The doctor jokingly said to me, “You want a girl, don’t you?” I assured him that it made absolutely no difference to me. Upon Elaine’s arrival the doctor said, “Another boy.” And then immediately after, “Oh no, it’s a girl.” When I smiled he said, “See, I knew you wanted a girl.” It was true enough that a girl was most welcome after two boys. So our family had grown to five members.

An elderly couple lived in a small house in Sioux Center. Their home was very small, consisting of but two rooms, a living room and a small bedroom. A lean-to with a sloped roof served for the kitchen. They had no central heating, no gas, no running water or other modern conveniences. They had no automobile, but they needed none. The church was only a block or two from their home, and they were but a short distance from the stores on the main street of the town. They knew no luxuries, but felt no need for them. They had lived together for many years, so that they thought alike, and almost looked alike; at least they both wore a look of perfect contentment.

He had been a carpet weaver by trade, and he still did a bit of weaving in a small shop behind the house. It was interesting to watch him as he sat at his loom sending the shuttle back and forth between the warp and the woof. First one shuttle, and then another, and still a third went back and forth as he moved the threads up and down with a foot treadle. To me it appeared as if he would end up with a conglomerate of color without any pattern. When I voiced my fears, he only smiled. Soon the finished product came forth with a beautiful design. One could not help but think that God, according to his perfect plan, weaves his pattern in our lives from day to day. “My life in all its perfect plan was ordered ere my days began” (Psalter 383:2).

This same man was an elder in the church and was very serious about his office. As the oldest elder at the public worship service, he led the consistory into the auditorium, and sat with the other members alongside the pulpit where they could not only plainly see and hear the minister, but also oversee the flock. As an elder’s mate, his wife knew how to be “grave, no slanderer, sober, faithful in all things.”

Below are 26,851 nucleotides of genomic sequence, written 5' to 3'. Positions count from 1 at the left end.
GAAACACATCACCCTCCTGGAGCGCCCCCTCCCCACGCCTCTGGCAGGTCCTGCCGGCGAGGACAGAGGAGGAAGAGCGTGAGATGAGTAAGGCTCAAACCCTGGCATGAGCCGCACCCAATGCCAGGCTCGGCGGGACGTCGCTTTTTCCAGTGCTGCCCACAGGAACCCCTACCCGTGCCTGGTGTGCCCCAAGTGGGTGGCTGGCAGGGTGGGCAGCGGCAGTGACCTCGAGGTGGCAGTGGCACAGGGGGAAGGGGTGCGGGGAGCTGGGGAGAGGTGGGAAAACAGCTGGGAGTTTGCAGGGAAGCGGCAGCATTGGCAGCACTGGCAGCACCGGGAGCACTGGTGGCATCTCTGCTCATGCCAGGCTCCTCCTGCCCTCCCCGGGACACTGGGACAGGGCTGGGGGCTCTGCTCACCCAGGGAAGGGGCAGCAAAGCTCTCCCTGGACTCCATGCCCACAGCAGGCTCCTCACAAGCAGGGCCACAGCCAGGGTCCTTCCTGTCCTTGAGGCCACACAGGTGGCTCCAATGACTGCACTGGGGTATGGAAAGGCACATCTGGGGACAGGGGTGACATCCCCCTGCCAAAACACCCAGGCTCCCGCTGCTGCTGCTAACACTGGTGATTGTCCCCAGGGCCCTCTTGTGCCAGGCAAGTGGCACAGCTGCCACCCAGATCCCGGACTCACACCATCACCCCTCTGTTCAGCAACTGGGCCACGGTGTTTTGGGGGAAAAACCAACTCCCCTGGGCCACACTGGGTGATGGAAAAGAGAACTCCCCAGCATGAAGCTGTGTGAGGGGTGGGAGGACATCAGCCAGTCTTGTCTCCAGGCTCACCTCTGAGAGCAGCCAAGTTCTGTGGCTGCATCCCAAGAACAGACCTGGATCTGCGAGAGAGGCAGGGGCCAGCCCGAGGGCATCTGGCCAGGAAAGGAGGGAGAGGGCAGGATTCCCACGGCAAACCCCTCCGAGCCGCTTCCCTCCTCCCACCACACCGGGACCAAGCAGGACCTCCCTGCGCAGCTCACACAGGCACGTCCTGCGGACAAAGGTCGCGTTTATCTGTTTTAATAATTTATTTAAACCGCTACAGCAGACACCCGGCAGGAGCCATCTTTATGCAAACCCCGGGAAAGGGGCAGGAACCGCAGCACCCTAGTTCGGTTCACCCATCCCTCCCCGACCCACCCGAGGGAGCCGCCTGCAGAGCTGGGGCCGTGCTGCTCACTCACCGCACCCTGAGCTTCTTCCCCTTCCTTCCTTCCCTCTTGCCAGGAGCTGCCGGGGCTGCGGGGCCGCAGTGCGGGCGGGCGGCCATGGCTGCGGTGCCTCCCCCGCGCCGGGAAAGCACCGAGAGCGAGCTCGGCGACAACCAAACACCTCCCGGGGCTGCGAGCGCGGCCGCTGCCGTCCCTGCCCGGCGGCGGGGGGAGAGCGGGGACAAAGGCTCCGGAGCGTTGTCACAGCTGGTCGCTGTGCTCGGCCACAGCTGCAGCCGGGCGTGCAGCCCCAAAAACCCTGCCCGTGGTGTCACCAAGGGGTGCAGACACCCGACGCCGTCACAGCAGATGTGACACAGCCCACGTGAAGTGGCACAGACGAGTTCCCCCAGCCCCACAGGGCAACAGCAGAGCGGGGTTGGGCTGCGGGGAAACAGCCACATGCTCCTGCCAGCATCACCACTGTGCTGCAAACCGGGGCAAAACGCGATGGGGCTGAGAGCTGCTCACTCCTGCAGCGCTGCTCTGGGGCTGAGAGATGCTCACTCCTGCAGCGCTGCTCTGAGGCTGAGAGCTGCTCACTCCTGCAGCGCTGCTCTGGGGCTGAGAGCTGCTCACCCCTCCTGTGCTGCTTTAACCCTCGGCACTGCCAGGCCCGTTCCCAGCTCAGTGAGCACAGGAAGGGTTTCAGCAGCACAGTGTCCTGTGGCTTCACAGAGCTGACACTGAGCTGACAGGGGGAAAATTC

I entered their cozy home one evening as they were sitting at opposite ends of the kitchen, where he was reading to her from the Scriptures and she was listening as her knitting needles clicked rapidly in her hands.

As I took a chair the Bible was laid aside. After a bit of pleasant conversation he gave his wife a knowing look and she responded with a smile. A few moments later he again looked at her and again she responded with a smile. Finally he asked, “Wife, aren’t you going to make a pot of coffee?” As if taken by surprise, even though she had known all the while, she said, “Oh, is that what you wanted?”

The time came when her husband left her to enter his eternal home in the heavens. His wife stood at his bedside well aware that half of her life was snatched from her. With tears running down her face she said, “God knows best, but it is hard to see it.”

And so with God’s grace in giving us people such as these, our churches prospered and grew.


1 In distinction from a cut away coat, a prince albert was a coat with square cut tails.

2 Grandpa Brunsting was the grandfather of Ray Brunsting of our Hull Church and the great grandfather of Rod Brunsting of Hope Church in Walker, Michigan.

3 The Vander Werffs were the parents of Marian Karsemeyer, a member of Faith Church, and also of the late Mrs. George Hoekstra.

4 The children were the siblings of Mrs. Hanko. Nell Reitsma and Martha De Zeuw are still living and are members of Faith and First Churches, respectively.